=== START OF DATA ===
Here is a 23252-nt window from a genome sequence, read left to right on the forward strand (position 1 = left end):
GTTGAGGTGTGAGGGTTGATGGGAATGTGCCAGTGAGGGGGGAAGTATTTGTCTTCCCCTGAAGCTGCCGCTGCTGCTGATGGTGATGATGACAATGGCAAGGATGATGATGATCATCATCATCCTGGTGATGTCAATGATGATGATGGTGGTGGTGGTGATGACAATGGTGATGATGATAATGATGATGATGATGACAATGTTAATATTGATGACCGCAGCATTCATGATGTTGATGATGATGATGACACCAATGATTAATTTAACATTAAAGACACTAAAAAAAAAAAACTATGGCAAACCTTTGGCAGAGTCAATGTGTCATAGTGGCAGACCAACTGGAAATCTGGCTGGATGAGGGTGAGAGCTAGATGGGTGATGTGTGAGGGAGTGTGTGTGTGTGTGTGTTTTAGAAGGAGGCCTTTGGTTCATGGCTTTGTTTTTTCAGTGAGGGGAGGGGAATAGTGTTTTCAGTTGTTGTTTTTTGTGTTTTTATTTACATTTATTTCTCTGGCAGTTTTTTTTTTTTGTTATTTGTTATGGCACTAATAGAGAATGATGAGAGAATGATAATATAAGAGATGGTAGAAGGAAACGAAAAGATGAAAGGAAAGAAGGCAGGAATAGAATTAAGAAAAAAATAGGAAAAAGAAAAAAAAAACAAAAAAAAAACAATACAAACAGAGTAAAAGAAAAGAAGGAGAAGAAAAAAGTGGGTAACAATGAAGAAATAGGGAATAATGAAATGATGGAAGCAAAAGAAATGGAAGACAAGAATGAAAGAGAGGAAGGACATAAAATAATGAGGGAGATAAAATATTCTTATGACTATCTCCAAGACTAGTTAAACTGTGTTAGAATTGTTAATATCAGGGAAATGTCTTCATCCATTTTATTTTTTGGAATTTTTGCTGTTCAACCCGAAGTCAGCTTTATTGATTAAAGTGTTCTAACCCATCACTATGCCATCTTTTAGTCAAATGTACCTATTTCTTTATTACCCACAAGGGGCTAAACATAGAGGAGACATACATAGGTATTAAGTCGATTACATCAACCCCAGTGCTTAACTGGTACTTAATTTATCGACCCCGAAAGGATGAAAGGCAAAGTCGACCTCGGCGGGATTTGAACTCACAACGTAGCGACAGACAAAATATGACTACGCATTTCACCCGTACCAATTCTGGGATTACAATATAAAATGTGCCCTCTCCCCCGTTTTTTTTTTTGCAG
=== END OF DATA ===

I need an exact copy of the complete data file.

Here is a 23252-nt window from a genome sequence, read left to right on the forward strand (position 1 = left end):
GTTGAGGTGTGAGGGTTGATGGGAATGTGCCAGTGAGGGGGGAAGTATTTGTCTTCCCCTGAAGCTGCCGCTGCTGCTGATGGTGATGATGACAATGGCAAGGATGATGATGATCATCATCATCCTGGTGATGTCAATGATGATGATGGTGGTGGTGGTGATGACAATGGTGATGATGATAATGATGATGATGATGACAATGTTAATATTGATGACCGCAGCATTCATGATGTTGATGATGATGATGACACCAATGATTAATTTAACATTAAAGACACTAAAAAAAAAAAACTATGGCAAACCTTTGGCAGAGTCAATGTGTCATAGTGGCAGACCAACTGGAAATCTGGCTGGATGAGGGTGAGAGCTAGATGGGTGATGTGTGAGGGAGTGTGTGTGTGTGTGTGTTTTAGAAGGAGGCCTTTGGTTCATGGCTTTGTTTTTTCAGTGAGGGGAGGGGAATAGTGTTTTCAGTTGTTGTTTTTTGTGTTTTTATTTACATTTATTTCTCTGGCAGTTTTTTTTTTTTGTTATTTGTTATGGCACTAATAGAGAATGATGAGAGAATGATAATATAAGAGATGGTAGAAGGAAACGAAAAGATGAAAGGAAAGAAGGCAGGAATAGAATTAAGAAAAAAATAGGAAAAAGAAAAAAAAAACAAAAAAAAAACAATACAAACAGAGTAAAAGAAAAGAAGGAGAAGAAAAAAGTGGGTAACAATGAAGAAATAGGGAATAATGAAATGATGGAAGCAAAAGAAATGGAAGACAAGAATGAAAGAGAGGAAGGACATAAAATAATGAGGGAGATAAAATATTCTTATGACTATCTCCAAGACTAGTTAAACTGTGTTAGAATTGTTAATATCAGGGAAATGTCTTCATCCATTTTATTTTTTGGAATTTTTGCTGTTCAACCCGAAGTCAGCTTTATTGATTAAAGTGTTCTAACCCATCACTATGCCATCTTTTAGTCAAATGTACCTATTTCTTTATTACCCACAAGGGGCTAAACATAGAGGAGACATACATAGGTATTAAGTCGATTACATCAACCCCAGTGCTTAACTGGTACTTAATTTATCGACCCCGAAAGGATGAAAGGCAAAGTCGACCTCGGCGGGATTTGAACTCACAACGTAGCGACAGACAAAATATGACTACGCATTTCACCCGTACCAATTCTGGGATTACAATATAAAATGTGCCCTCTCCCCCGTTTTTTTTTTTGCAG